Johnson is down but vows he's not out Print
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Wednesday, 22 September 2010 07:44
NASCAR Headline News

 CHARLOTTE, N.C. (AP) - The rattling of a loose wheel would be enough to unravel any driver, and for a brief moment in the opening race of the Chase for the Sprint Cup championship, the chattering from under his car probably did cause Jimmie Johnson's heart to sink.
Forced onto pit road for a quick fix, Johnson couldn't make up time he lost and finished a distant 25th in Sunday's race at New Hampshire.
It was the lowest finish of all Chase drivers, and enough to drop him six spots in the standings to seventh.
A lot of drivers would throw in the towel on a title run.
Superman isn't one of them.
Johnson is taking an optimistic approach to the remaining nine weeks of the Chase. He knows the record book shows that since the Chase began in 2004, the champion finished sixth or better in the opening race every year but one. The lone exception? Johnson.
He rallied from a 39th-place finish in 2006 to win the first of his four consecutive championships. So anyone who wants to count him down right now had better be warned, he most definitely is not out.
``I know we all try to find statistics and trends that favor someone, but there's 10 races and there's so many variables and so many opportunities for something to go wrong and '06 proved all that to me,'' Johnson said. ``Yeah, 25th is not the way we want to start the Chase, but those other 11 drivers can also have their fair share of bad luck, too. We just can't get down and depressed. We ran well, we were competitive, we need to go to Dover and get back in our game and do our thing and see how things go from there.''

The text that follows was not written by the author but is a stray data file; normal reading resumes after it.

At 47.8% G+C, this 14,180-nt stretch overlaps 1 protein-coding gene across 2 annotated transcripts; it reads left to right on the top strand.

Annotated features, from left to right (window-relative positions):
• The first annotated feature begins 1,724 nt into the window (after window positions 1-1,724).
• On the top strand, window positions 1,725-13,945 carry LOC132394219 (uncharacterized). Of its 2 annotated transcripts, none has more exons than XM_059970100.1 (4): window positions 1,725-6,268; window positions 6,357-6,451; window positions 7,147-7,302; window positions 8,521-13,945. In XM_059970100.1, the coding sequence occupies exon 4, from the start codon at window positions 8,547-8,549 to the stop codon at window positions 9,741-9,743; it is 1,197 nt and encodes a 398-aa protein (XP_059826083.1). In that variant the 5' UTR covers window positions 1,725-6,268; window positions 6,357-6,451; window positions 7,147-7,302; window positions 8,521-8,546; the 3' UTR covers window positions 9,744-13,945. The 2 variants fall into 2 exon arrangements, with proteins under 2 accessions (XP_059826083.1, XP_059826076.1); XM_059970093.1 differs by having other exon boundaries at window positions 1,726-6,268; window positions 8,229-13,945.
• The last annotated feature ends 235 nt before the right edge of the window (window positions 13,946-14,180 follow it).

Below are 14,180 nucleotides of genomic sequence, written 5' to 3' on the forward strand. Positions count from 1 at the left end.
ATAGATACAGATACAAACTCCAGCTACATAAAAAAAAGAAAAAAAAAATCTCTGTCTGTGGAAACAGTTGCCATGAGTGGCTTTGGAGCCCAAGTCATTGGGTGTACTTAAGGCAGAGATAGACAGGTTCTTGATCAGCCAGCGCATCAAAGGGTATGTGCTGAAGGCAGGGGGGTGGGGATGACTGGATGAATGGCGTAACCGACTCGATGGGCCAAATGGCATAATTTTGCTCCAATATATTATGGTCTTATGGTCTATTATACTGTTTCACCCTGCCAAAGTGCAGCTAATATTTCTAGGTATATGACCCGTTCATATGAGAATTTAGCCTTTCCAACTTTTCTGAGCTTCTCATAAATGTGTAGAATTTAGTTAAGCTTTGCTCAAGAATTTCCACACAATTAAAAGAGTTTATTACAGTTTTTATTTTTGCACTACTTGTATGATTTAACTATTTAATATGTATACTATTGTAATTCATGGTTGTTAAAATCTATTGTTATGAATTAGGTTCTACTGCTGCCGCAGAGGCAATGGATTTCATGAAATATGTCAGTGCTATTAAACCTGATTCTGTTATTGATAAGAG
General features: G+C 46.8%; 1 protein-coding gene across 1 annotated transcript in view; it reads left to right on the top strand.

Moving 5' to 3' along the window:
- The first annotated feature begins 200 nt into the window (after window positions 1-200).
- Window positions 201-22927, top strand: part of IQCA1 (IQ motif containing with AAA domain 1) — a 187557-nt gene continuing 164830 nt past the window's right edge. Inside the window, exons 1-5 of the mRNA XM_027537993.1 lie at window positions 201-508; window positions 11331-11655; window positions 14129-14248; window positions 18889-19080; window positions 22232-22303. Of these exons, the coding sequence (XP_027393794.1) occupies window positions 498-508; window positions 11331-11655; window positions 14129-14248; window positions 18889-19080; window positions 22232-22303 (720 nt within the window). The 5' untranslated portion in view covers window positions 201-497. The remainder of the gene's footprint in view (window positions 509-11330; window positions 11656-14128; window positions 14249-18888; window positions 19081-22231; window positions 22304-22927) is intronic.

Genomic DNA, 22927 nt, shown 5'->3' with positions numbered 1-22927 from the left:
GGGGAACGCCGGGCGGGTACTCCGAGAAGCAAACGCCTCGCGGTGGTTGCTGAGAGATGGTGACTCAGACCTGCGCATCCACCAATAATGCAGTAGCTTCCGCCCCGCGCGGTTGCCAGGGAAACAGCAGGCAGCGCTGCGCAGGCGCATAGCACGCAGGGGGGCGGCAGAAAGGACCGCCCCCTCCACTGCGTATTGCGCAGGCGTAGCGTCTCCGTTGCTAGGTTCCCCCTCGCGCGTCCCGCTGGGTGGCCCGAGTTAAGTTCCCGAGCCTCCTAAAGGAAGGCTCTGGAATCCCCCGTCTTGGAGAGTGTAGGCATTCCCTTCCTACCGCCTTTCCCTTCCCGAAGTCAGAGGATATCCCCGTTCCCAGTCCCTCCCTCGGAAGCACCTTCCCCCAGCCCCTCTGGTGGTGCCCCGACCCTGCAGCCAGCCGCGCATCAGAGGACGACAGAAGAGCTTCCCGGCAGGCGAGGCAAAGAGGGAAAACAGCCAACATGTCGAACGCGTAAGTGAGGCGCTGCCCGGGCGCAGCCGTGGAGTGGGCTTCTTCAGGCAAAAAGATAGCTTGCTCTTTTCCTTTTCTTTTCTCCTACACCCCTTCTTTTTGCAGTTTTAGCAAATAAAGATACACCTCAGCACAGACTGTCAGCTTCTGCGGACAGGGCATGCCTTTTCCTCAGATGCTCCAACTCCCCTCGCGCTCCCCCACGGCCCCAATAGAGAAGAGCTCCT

Johnson, trailing leader Denny Hamlin by 92 points, is certainly in a hole. But he's hardly on the ropes, especially since Round 2 of the Chase rolls into Dover International Speedway this weekend.
The Monster Mile has never been all that daunting to Johnson. He swept the two races his 2002 rookie season, added a third win during the 2005 Chase, then pushed his wins total to five with last season's sweep.
Had he not been caught speeding down pit road there in May, Johnson might have had a sixth win. After all, he led a race-high 225 laps before his gaffe opened the door for Kyle Busch to wrest away the victory.
``It's one of my favorite race tracks, so I'm excited to get back after last weekend's finish,'' Johnson said. ``We definitely need to get some points and get some things going. We couldn't pick a better track.''
Johnson has become an expert at tuning out distractions and focusing only on his No. 48 Hendrick Motorsports team. He figured out that strategy after he became consumed with Tony Stewart during the 2005 title race that Stewart won.
When he switched gears the next season and stopped worrying about the rest of the field, Johnson began his four-year reign atop NASCAR.
Now that he finds himself in a deficit, he figures this is yet another example of why it's best to tune out the competition.
``The only way to go is up at this point, and we know that we can't have anymore mistakes,'' he said. ``We have to be spot-on, we have to be leading laps, we have to be running up front. It really simplifies things for us. We've got to perform.
``There's nothing to protect, there's nothing to try to hold on to, it's all about getting back some points so it's pretty simple right now.''
Johnson figures if he does that, then one by one, the drivers ahead of him in the standings may leave the door open for him to quickly climb back into the race. He showed last season that he wouldn't waste his time playing mind games, guessing correctly that the competition would self-destruct without any help from him.
Now that he's in a hole, and other drivers can sense the opportunity in front of them, he's hopeful the pressure will weigh on his rivals.
``There's some other teams out there that are very concerned and very occupied with what everybody else is doing, and when you start writing nice things about them, they believe it and when you start writing bad things about them, they get upset and call, text or e-mail you,'' Johnson said. ``Those are the guys that during the stretch of the Chase, I think can be affected by the pressure. Will they? I don't know.
``For my sake, I hope they feel the pressure and make mistakes, but they're all hoping that they don't.''
 

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